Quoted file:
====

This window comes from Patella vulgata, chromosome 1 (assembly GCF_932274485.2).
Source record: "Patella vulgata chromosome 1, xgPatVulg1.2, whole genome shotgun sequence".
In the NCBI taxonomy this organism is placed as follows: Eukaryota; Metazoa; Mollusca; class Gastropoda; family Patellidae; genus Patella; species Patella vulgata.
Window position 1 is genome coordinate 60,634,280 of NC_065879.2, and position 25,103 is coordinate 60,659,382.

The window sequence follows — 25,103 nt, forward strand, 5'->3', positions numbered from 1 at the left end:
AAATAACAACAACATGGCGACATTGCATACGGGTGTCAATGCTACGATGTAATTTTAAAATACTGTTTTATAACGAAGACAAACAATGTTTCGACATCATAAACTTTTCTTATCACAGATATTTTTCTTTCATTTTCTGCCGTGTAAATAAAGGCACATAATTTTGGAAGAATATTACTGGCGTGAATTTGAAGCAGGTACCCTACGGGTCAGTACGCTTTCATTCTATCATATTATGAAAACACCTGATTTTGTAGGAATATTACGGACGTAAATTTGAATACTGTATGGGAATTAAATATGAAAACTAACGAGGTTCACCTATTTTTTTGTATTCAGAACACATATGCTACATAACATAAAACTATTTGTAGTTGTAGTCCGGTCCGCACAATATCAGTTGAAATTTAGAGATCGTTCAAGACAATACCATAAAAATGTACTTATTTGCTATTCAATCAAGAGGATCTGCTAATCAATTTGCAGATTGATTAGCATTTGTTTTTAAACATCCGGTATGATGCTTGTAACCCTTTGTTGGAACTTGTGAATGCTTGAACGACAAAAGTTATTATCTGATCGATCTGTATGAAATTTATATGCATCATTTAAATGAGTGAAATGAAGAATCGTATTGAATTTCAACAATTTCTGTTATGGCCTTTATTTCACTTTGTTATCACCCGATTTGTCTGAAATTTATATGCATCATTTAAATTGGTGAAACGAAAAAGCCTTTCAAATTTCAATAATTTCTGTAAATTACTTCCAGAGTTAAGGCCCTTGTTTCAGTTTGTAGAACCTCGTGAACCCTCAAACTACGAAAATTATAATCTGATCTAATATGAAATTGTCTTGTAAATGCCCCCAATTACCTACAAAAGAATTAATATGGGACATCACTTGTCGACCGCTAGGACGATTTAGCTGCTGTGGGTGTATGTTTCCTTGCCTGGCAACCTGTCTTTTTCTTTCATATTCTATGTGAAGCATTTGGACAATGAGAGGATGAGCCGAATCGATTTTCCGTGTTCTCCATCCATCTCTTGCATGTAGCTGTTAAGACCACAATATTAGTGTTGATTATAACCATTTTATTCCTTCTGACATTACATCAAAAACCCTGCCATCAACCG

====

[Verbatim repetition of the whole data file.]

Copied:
This window comes from Patella vulgata, chromosome 1 (assembly GCF_932274485.2).
Source record: "Patella vulgata chromosome 1, xgPatVulg1.2, whole genome shotgun sequence".
In the NCBI taxonomy this organism is placed as follows: Eukaryota; Metazoa; Mollusca; class Gastropoda; family Patellidae; genus Patella; species Patella vulgata.
Window position 1 is genome coordinate 60,634,280 of NC_065879.2, and position 25,103 is coordinate 60,659,382.

The window sequence follows — 25,103 nt, forward strand, 5'->3', positions numbered from 1 at the left end:
AAATAACAACAACATGGCGACATTGCATACGGGTGTCAATGCTACGATGTAATTTTAAAATACTGTTTTATAACGAAGACAAACAATGTTTCGACATCATAAACTTTTCTTATCACAGATATTTTTCTTTCATTTTCTGCCGTGTAAATAAAGGCACATAATTTTGGAAGAATATTACTGGCGTGAATTTGAAGCAGGTACCCTACGGGTCAGTACGCTTTCATTCTATCATATTATGAAAACACCTGATTTTGTAGGAATATTACGGACGTAAATTTGAATACTGTATGGGAATTAAATATGAAAACTAACGAGGTTCACCTATTTTTTTGTATTCAGAACACATATGCTACATAACATAAAACTATTTGTAGTTGTAGTCCGGTCCGCACAATATCAGTTGAAATTTAGAGATCGTTCAAGACAATACCATAAAAATGTACTTATTTGCTATTCAATCAAGAGGATCTGCTAATCAATTTGCAGATTGATTAGCATTTGTTTTTAAACATCCGGTATGATGCTTGTAACCCTTTGTTGGAACTTGTGAATGCTTGAACGACAAAAGTTATTATCTGATCGATCTGTATGAAATTTATATGCATCATTTAAATGAGTGAAATGAAGAATCGTATTGAATTTCAACAATTTCTGTTATGGCCTTTATTTCACTTTGTTATCACCCGATTTGTCTGAAATTTATATGCATCATTTAAATTGGTGAAACGAAAAAGCCTTTCAAATTTCAATAATTTCTGTAAATTACTTCCAGAGTTAAGGCCCTTGTTTCAGTTTGTAGAACCTCGTGAACCCTCAAACTACGAAAATTATAATCTGATCTAATATGAAATTGTCTTGTAAATGCCCCCAATTACCTACAAAAGAATTAATATGGGACATCACTTGTCGACCGCTAGGACGATTTAGCTGCTGTGGGTGTATGTTTCCTTGCCTGGCAACCTGTCTTTTTCTTTCATATTCTATGTGAAGCATTTGGACAATGAGAGGATGAGCCGAATCGATTTTCCGTGTTCTCCATCCATCTCTTGCATGTAGCTGTTAAGACCACAATATTAGTGTTGATTATAACCATTTTATTCCTTCTGACATTACATCAAAAACCCTGCCATCAACCG